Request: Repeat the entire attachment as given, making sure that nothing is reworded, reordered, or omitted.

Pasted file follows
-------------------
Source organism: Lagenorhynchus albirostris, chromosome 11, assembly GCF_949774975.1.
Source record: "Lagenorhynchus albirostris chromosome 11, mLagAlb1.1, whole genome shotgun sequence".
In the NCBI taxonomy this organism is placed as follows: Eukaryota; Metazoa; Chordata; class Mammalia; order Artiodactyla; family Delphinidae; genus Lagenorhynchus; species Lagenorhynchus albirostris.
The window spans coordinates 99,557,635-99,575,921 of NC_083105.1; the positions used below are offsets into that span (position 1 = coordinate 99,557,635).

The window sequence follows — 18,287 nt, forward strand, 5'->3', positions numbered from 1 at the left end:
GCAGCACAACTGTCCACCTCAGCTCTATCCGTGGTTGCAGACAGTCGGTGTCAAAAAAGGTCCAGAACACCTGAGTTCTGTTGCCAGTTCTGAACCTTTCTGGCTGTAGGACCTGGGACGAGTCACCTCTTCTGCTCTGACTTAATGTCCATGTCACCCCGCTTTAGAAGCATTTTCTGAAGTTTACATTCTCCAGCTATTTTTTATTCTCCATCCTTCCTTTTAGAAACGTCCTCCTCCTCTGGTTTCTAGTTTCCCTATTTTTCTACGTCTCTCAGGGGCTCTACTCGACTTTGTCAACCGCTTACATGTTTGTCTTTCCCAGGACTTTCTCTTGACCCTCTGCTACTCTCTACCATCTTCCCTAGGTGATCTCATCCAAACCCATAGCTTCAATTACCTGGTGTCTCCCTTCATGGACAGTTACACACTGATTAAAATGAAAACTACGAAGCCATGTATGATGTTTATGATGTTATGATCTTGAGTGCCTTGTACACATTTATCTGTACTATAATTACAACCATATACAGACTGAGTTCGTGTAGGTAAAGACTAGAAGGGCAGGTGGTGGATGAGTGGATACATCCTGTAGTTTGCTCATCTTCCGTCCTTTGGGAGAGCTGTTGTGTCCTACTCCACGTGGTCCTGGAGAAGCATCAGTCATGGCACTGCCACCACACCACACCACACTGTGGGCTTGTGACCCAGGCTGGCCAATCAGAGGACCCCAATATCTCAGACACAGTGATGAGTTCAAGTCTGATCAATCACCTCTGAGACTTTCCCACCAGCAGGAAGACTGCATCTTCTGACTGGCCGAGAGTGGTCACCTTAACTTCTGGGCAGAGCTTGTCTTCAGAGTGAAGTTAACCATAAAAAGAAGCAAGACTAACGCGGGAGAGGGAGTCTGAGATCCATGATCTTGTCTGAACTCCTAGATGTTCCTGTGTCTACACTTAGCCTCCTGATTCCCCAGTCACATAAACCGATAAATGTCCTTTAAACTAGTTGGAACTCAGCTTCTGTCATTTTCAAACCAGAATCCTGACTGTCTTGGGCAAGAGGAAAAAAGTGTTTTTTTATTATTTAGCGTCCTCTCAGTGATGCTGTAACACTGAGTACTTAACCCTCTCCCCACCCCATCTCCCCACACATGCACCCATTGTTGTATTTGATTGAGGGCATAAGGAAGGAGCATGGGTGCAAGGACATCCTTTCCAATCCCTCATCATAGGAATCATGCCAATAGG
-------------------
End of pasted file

Source organism: Lagenorhynchus albirostris, chromosome 11, assembly GCF_949774975.1.
Source record: "Lagenorhynchus albirostris chromosome 11, mLagAlb1.1, whole genome shotgun sequence".
In the NCBI taxonomy this organism is placed as follows: Eukaryota; Metazoa; Chordata; class Mammalia; order Artiodactyla; family Delphinidae; genus Lagenorhynchus; species Lagenorhynchus albirostris.
The window spans coordinates 99,557,635-99,575,921 of NC_083105.1; the positions used below are offsets into that span (position 1 = coordinate 99,557,635).

The window sequence follows — 18,287 nt, forward strand, 5'->3', positions numbered from 1 at the left end:
GCAGCACAACTGTCCACCTCAGCTCTATCCGTGGTTGCAGACAGTCGGTGTCAAAAAAGGTCCAGAACACCTGAGTTCTGTTGCCAGTTCTGAACCTTTCTGGCTGTAGGACCTGGGACGAGTCACCTCTTCTGCTCTGACTTAATGTCCATGTCACCCCGCTTTAGAAGCATTTTCTGAAGTTTACATTCTCCAGCTATTTTTTATTCTCCATCCTTCCTTTTAGAAACGTCCTCCTCCTCTGGTTTCTAGTTTCCCTATTTTTCTACGTCTCTCAGGGGCTCTACTCGACTTTGTCAACCGCTTACATGTTTGTCTTTCCCAGGACTTTCTCTTGACCCTCTGCTACTCTCTACCATCTTCCCTAGGTGATCTCATCCAAACCCATAGCTTCAATTACCTGGTGTCTCCCTTCATGGACAGTTACACACTGATTAAAATGAAAACTACGAAGCCATGTATGATGTTTATGATGTTATGATCTTGAGTGCCTTGTACACATTTATCTGTACTATAATTACAACCATATACAGACTGAGTTCGTGTAGGTAAAGACTAGAAGGGCAGGTGGTGGATGAGTGGATACATCCTGTAGTTTGCTCATCTTCCGTCCTTTGGGAGAGCTGTTGTGTCCTACTCCACGTGGTCCTGGAGAAGCATCAGTCATGGCACTGCCACCACACCACACCACACTGTGGGCTTGTGACCCAGGCTGGCCAATCAGAGGACCCCAATATCTCAGACACAGTGATGAGTTCAAGTCTGATCAATCACCTCTGAGACTTTCCCACCAGCAGGAAGACTGCATCTTCTGACTGGCCGAGAGTGGTCACCTTAACTTCTGGGCAGAGCTTGTCTTCAGAGTGAAGTTAACCATAAAAAGAAGCAAGACTAACGCGGGAGAGGGAGTCTGAGATCCATGATCTTGTCTGAACTCCTAGATGTTCCTGTGTCTACACTTAGCCTCCTGATTCCCCAGTCACATAAACCGATAAATGTCCTTTAAACTAGTTGGAACTCAGCTTCTGTCATTTTCAAACCAGAATCCTGACTGTCTTGGGCAAGAGGAAAAAAGTGTTTTTTTATTATTTAGCGTCCTCTCAGTGATGCTGTAACACTGAGTACTTAACCCTCTCCCCACCCCATCTCCCCACACATGCACCCATTGTTGTATTTGATTGAGGGCATAAGGAAGGAGCATGGGTGCAAGGACATCCTTTCCAATCCCTCATCATAGGAATCATGCCAATAGG